Researchers on Friday said that hackers are exploiting the recently discovered SpringShell vulnerability to successfully infect vulnerable IoT devices with Mirai, an open source piece of malware that wrangles routers and other network-connected devices into sprawling botnets.
When SpringShell (also known as Spring4Shell) came to light last Sunday, some reports compared it to Log4Shell, the critical zero-day vulnerability in the popular logging utility Log4J that affected a sizable portion of apps on the Internet. That comparison proved to be exaggerated because the configurations required for SpringShell to work were by no means common. To date, there are no real-world apps known to be vulnerable.
Researchers at Trend Micro now say that hackers have developed a weaponized exploit that successfully installs Mirai. TO blog posts they published didn’t identify the type of device or the CPU used in the infected devices. The post did, however, say a malware file server they found stored multiple variants of the malware for different CPU architectures.
“We observed active exploitation of Spring4Shell wherein malicious actors were able to weaponize and execute the Mirai botnet malware on vulnerable servers, specifically in the Singapore region,” Trend Micro researchers Deep Patel, Nitesh Surana, and Ashish Verma wrote. The exploits allow threat actors to download Mirai to the “/tmp” folder of the device and execute it following a permission change using “chmod.”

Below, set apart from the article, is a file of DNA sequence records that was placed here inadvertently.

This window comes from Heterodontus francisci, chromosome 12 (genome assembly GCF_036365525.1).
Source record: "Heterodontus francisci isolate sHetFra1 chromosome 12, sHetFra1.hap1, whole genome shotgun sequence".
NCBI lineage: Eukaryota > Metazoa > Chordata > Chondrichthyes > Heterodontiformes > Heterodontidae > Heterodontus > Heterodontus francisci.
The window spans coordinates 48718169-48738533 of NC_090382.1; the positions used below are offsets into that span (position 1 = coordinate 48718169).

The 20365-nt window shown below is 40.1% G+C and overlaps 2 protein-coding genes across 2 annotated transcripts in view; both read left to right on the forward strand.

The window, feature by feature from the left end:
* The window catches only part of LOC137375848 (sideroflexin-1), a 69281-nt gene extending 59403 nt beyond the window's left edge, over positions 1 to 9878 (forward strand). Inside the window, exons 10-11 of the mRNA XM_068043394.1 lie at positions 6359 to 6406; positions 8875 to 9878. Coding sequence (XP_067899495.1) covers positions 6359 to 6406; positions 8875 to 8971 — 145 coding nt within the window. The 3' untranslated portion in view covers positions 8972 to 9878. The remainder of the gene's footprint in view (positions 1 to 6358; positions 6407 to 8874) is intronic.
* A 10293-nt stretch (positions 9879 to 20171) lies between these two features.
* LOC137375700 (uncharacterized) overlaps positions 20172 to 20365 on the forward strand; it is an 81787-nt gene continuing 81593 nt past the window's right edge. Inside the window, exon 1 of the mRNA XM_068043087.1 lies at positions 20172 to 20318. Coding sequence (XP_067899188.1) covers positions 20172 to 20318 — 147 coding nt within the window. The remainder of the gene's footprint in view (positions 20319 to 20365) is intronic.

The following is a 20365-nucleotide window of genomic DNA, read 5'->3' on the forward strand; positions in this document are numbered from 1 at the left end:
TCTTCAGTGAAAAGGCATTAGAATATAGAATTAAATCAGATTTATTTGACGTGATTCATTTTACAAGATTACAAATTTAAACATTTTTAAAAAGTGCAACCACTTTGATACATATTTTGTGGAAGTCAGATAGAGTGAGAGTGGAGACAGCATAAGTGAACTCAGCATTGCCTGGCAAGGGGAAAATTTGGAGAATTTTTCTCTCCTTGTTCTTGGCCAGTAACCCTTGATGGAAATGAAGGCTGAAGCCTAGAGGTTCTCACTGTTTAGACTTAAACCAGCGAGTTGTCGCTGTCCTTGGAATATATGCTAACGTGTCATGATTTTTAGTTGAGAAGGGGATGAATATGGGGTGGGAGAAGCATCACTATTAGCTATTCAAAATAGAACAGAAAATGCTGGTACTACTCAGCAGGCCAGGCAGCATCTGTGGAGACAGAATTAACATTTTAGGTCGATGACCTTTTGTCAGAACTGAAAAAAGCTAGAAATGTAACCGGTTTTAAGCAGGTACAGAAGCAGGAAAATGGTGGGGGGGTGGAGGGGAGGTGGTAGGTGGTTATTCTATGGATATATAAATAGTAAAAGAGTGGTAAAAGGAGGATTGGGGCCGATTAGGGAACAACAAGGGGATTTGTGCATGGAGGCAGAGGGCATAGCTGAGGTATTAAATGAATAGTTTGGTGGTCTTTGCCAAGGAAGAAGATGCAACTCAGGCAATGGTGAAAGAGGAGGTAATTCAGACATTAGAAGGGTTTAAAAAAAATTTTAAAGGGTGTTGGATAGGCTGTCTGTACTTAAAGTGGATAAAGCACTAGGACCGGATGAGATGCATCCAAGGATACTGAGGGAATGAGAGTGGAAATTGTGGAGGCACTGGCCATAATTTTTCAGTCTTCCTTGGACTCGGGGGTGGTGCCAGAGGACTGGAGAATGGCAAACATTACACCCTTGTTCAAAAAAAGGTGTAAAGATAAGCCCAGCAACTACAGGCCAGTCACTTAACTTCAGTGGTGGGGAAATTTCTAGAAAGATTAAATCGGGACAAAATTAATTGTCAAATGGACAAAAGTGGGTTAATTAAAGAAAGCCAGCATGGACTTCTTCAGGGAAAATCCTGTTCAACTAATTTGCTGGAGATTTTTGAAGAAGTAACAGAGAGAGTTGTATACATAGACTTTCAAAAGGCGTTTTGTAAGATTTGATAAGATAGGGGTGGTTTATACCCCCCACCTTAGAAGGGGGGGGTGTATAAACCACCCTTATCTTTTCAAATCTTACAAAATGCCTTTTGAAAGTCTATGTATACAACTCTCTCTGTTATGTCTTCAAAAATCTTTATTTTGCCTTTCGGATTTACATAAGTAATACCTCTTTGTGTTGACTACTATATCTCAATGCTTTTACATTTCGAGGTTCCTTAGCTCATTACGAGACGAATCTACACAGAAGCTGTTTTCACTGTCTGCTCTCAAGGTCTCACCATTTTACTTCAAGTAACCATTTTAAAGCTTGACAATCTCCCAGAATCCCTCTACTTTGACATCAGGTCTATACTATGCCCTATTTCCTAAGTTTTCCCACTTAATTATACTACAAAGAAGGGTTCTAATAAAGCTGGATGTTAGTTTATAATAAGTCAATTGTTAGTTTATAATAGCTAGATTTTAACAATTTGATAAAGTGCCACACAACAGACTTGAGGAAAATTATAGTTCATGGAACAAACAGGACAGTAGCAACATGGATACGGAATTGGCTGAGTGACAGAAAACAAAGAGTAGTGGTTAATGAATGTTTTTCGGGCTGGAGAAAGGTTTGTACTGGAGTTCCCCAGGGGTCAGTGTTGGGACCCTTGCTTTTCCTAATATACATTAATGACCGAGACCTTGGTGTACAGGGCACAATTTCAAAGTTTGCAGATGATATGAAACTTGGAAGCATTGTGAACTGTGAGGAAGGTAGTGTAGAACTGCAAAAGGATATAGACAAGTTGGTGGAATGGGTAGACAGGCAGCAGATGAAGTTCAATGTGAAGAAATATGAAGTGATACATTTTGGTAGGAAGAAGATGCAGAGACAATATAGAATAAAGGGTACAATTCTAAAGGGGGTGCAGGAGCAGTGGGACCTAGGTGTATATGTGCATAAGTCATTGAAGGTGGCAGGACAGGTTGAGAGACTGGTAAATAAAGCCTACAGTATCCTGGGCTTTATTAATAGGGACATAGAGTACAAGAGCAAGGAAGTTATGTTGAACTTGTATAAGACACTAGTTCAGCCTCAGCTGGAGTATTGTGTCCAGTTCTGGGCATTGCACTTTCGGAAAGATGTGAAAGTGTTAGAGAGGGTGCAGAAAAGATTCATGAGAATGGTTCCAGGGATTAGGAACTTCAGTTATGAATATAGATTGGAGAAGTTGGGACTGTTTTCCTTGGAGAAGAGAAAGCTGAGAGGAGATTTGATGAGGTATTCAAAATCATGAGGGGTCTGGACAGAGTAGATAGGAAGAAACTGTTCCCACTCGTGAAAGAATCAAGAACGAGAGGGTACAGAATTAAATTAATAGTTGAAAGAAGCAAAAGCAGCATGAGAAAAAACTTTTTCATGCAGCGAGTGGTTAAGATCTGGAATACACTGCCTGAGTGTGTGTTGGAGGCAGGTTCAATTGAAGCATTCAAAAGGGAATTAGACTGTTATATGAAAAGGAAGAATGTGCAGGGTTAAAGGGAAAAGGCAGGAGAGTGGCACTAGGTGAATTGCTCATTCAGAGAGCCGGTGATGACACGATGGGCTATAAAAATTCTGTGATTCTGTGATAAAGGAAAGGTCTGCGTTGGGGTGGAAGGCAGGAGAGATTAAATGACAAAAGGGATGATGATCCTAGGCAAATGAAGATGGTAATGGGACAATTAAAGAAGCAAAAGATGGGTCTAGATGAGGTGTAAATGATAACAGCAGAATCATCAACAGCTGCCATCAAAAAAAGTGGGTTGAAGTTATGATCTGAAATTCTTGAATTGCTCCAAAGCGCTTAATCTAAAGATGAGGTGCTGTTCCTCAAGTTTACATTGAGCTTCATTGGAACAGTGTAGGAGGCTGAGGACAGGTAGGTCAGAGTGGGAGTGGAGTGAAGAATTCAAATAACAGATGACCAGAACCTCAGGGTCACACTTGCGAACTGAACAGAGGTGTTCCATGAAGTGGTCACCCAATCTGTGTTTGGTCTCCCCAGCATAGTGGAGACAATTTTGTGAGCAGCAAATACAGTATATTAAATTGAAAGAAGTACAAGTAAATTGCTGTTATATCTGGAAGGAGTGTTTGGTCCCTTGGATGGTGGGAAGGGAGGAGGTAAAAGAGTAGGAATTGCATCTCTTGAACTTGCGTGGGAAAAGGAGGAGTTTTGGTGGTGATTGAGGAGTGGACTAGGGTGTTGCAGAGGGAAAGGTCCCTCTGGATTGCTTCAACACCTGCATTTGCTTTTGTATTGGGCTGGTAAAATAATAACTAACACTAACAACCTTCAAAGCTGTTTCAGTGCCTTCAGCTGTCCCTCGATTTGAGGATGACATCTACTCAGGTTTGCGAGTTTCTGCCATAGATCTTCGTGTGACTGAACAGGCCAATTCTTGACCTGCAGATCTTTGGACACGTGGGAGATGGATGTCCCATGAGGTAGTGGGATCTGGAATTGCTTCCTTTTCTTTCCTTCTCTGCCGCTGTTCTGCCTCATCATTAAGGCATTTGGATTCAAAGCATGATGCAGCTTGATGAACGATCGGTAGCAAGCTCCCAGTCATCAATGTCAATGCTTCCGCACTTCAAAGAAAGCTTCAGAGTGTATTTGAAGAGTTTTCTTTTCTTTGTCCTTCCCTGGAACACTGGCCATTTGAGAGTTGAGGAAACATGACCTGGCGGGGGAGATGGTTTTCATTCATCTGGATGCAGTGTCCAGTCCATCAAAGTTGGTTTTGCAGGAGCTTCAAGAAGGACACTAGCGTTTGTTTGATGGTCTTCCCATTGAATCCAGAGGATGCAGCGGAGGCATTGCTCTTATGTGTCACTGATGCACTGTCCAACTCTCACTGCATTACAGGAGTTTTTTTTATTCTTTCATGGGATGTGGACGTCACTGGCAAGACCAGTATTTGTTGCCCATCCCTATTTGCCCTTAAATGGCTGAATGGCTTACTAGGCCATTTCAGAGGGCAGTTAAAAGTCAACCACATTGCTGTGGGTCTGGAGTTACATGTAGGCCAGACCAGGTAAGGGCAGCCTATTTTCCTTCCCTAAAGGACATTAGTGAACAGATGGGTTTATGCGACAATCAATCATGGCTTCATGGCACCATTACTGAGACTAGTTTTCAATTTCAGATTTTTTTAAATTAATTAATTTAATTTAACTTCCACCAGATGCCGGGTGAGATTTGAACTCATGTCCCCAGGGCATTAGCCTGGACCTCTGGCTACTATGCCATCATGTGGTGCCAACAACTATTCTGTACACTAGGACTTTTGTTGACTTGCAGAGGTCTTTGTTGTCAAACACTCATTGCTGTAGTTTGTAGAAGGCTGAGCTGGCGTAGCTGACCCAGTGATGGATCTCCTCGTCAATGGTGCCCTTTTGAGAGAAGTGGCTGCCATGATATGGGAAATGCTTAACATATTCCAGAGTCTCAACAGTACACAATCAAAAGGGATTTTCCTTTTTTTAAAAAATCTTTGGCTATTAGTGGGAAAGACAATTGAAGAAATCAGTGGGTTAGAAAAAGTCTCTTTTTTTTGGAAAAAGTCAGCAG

The attacks began appearing in researchers’ honeypots early this month. Most of the vulnerable setups were configured to these dependencies:
- Spring Framework versions before 5.2.20, 5.3.18, and Java Development Kit (JDK) version 9 or higher
- Apache Tomcat
- spring-webmvc or spring-webflux dependency
- Using Spring parameter binding that is configured to use a non-basic parameter type, such as Plain Old Java Objects (POJOs)
- Deployable, packaged as a web application archive (WAR)
Trend said the success the hackers had in weaponizing the exploit was largely due to their skill in using exposed class objects, which offered them multiple avenues.
“For example,” the researchers wrote, “threat actors can access an AccessLogValve object and weaponize the class variable ‘class.module.classLoader.resources.context.parent.pipeline.firstpath’ in Apache Tomcat. They can do this by redirecting the access log to write a web shell into the web root through manipulation of the properties of the AccessLogValve object, such as its pattern, suffix, directory, and prefix.”
It’s hard to know precisely what to make of the report. The lack of specifics and the geographical tie to Singapore may suggest a very limited number of devices are vulnerable, or possibly none, if what Trend saw was some tool used by researchers. With no idea what or if real-world devices are vulnerable, it’s hard to provide an accurate assessment of the threat or provide actionable recommendations for avoiding it.